Yet Another Bad Thing That Big Textbook Publishers Do
September 14, 2010
(We’re big fans of what the team at Flat World Knowledge is up to. Every success that a next-generation textbook publisher has—and lately, FWK has had a lot—validates the model for all of us. This is an example of them not doing the bad things the traditional publishers do.)
As we mentioned in our earlier post, Flat World Knowledge has released a new graphic novel textbook, Atlas Black: Managing to Succeed. There are some good (and not so good) points made by the commenters over at Inside Higher Ed.
The criticisms went along these lines:
- A comic book textbook is dumbing things down.
- Putting a textbook into story format has been done before.
- It doesn’t supply the wealth of pedagogical options that a traditional 900 lb. textbook can offer.
- The book isn’t modular, and the narrative flow means professors have to structure their courses around the book.
To which we respond…
- That’s just silly. If it helps students learn the covered material, shouldn’t that be what matters?
- True: it’s not unprecedented, and it’s still a great idea.
- True: it’s not for every subject and every student.
- True: it’s not for every professor, either.
The fact that it’s not for everyone doesn’t make Atlas Black less valuable; it makes it more valuable. Bravo to the author, Jeremy Short, for not writing another one-size-fits-all book. Whether it’s a graphic novel textbook or just a book with an honest-to-goodness point of view, it’s high time someone injected some variety into this industry.
Industry Consolidation = Milquetoast Textbooks
Before the industry consolidation began in the 90s, some fields were served by upwards of a dozen titles. Professors had lots of choices when selecting tiles. Nowadays it’s not unusual for one book to command 50% share.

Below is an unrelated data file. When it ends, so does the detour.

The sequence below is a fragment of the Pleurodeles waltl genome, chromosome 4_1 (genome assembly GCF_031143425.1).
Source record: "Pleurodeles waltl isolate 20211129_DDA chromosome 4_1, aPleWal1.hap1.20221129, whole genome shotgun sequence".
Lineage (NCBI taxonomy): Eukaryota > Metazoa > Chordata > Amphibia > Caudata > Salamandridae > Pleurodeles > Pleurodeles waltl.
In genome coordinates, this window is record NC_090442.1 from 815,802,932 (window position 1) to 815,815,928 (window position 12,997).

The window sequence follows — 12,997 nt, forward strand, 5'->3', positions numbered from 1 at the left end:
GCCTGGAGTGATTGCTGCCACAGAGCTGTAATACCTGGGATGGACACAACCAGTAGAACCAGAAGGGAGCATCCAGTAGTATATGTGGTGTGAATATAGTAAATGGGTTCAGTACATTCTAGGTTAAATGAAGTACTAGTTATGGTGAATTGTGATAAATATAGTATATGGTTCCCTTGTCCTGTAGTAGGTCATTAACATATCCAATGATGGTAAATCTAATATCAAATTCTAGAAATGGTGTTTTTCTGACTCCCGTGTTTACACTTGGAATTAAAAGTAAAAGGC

That’s not because the market demanded it; professors weren’t screaming, “Help! Give me fewer choices!” No, it was industry economics that drove the consolidation in the number of publishers and number of titles. (We’ve heard some great off-the-record stories about how the big publishers have intentionally spent more money to raise the barriers to entry and squeeze out competition.)
The Textbook Problem: Professors Need More Choices, Students Need Less Expensive Books
So Atlas Black does help solve the Textbook Problem, but perhaps not in the way its author intended. Sure, a graphic novel textbook might be more interesting to read, but what’s more important is that it offers professors an option they didn’t have before, and, owing to FWK’s pricing model, affordably puts a pretty bad-ass book into students’ hands.
That’s our mission here at Eleven Learning: our business model is about offering more choices to professors. You’ll see that in the coming months.
Oh, and mark my words: you should expect to soon see a Clone Army of graphic novel textbooks from the big publishers.